The World of Pesto

Todd Coleman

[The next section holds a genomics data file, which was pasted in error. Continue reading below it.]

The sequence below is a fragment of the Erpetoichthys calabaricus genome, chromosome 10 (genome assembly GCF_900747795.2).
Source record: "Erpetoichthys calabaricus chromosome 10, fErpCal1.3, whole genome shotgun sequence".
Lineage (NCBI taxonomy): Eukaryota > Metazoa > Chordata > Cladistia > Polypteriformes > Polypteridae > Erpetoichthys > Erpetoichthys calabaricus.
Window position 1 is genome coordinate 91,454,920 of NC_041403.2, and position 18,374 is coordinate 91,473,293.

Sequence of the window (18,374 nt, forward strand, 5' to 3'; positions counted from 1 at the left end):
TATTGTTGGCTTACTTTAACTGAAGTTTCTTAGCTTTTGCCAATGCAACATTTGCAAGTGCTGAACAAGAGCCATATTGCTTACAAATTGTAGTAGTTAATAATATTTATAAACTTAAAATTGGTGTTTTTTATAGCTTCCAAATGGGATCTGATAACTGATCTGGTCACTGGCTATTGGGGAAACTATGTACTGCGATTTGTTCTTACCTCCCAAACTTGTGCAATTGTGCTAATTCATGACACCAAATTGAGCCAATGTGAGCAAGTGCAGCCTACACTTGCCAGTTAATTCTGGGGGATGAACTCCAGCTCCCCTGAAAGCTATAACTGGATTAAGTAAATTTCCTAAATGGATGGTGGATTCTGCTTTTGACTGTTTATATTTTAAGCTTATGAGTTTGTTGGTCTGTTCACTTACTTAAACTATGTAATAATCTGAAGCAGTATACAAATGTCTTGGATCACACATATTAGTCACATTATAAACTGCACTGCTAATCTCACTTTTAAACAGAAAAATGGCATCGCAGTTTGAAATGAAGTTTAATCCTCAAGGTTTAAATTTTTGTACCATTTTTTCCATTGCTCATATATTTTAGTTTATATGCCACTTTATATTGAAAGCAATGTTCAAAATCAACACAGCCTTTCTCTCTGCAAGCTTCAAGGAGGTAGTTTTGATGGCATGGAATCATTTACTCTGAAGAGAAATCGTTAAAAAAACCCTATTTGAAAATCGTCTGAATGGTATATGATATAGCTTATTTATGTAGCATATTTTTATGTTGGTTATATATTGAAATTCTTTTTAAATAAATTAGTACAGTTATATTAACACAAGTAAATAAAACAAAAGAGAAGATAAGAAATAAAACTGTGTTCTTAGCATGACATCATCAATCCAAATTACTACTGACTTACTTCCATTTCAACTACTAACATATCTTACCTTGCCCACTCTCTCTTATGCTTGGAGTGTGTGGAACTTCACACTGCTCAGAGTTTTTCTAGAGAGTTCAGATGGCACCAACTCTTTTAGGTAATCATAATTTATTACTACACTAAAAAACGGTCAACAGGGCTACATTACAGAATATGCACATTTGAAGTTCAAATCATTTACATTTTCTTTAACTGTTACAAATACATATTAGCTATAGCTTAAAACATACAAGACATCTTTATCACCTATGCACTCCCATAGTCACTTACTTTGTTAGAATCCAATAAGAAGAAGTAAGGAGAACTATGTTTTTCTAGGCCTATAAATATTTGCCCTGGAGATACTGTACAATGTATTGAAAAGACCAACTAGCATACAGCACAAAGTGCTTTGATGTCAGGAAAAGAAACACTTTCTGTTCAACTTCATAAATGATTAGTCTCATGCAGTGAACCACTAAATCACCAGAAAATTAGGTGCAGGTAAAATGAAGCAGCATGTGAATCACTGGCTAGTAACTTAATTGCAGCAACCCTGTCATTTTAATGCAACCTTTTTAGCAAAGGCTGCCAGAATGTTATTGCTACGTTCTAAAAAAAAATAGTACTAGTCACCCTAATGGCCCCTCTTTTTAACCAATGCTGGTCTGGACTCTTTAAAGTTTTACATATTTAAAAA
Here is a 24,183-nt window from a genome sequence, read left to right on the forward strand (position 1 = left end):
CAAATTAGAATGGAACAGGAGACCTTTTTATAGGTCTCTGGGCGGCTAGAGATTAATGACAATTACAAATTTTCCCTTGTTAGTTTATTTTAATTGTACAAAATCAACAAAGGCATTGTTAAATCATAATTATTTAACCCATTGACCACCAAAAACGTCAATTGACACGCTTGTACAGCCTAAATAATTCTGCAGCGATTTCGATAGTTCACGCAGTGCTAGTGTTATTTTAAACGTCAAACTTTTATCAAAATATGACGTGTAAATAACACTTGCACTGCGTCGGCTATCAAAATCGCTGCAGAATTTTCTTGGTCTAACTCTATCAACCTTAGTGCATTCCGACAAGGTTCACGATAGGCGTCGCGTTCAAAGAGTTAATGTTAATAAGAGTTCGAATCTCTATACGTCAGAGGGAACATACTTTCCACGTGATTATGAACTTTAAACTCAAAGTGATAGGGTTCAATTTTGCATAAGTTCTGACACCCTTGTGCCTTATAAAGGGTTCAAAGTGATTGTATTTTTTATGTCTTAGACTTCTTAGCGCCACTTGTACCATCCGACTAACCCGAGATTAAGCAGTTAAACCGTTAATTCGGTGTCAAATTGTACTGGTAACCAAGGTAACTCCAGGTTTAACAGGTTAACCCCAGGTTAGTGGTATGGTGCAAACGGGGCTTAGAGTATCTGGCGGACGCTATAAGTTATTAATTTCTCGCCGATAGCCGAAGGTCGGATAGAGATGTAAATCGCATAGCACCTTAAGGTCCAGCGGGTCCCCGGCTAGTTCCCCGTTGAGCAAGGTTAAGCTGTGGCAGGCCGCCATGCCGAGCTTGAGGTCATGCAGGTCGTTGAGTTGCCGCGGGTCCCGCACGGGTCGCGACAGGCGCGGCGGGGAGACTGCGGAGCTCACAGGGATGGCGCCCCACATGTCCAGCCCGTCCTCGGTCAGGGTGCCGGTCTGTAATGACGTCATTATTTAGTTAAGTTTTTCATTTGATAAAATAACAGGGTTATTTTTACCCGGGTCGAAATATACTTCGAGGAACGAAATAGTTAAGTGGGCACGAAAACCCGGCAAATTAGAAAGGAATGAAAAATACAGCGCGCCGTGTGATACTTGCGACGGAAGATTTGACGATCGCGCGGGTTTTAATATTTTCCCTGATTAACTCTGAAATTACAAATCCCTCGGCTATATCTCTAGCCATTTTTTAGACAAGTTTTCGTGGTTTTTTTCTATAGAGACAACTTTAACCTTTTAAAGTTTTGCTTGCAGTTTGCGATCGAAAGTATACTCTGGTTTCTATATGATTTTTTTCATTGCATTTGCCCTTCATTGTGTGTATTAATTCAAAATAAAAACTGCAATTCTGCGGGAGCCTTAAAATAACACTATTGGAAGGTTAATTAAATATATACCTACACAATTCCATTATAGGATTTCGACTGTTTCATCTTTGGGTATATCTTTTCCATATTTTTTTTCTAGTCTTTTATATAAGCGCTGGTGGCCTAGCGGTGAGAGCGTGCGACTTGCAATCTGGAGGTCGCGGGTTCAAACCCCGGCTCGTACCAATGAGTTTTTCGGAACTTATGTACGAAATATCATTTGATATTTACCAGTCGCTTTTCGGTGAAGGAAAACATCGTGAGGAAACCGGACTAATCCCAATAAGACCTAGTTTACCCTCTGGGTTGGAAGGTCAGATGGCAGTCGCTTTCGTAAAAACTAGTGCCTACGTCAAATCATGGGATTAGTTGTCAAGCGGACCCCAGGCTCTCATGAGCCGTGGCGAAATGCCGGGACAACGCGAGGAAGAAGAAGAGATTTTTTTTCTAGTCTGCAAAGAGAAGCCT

Genoa's famous basil pesto belongs to a genre of pounded herb sauces found all across the Mediterranean. Some are traditonal; others are creations of home cooks or chefs—all are the kind of multipurpose condiments you can use for marinades, sauces, dips, spreads, and more. Earthy walnut pesto is common in northern Italy as a pasta sauce and bruschetta topping. Parsley pesto with capers and anchovies is a piquant match for rich fish, like mackerel; it's similar in flavor to salsa verde, which is thickened with breadcrumbs and often served with grilled meats. Garlic scape pesto is mildly flavored and perfect for tossing with fresh egg pasta, while robust Sicilian pesto rosso, made with almonds and sun-dried tomatoes, is best with dried pasta. Enriched with sour cream, Germany's grune sosse features herbs like sorrel and watercress; it's wonderful with boiled vegetables. Cilantro adds a piney note to pepita pesto that pairs well with squash, and pistachio pesto is rather sweet, making it great with roasted vegetables. Peppery arugula pesto is delicious dolloped on ripe tomatoes or steak. A touch of ricotta in Calabrese pesto tempers the flavor of red peppers.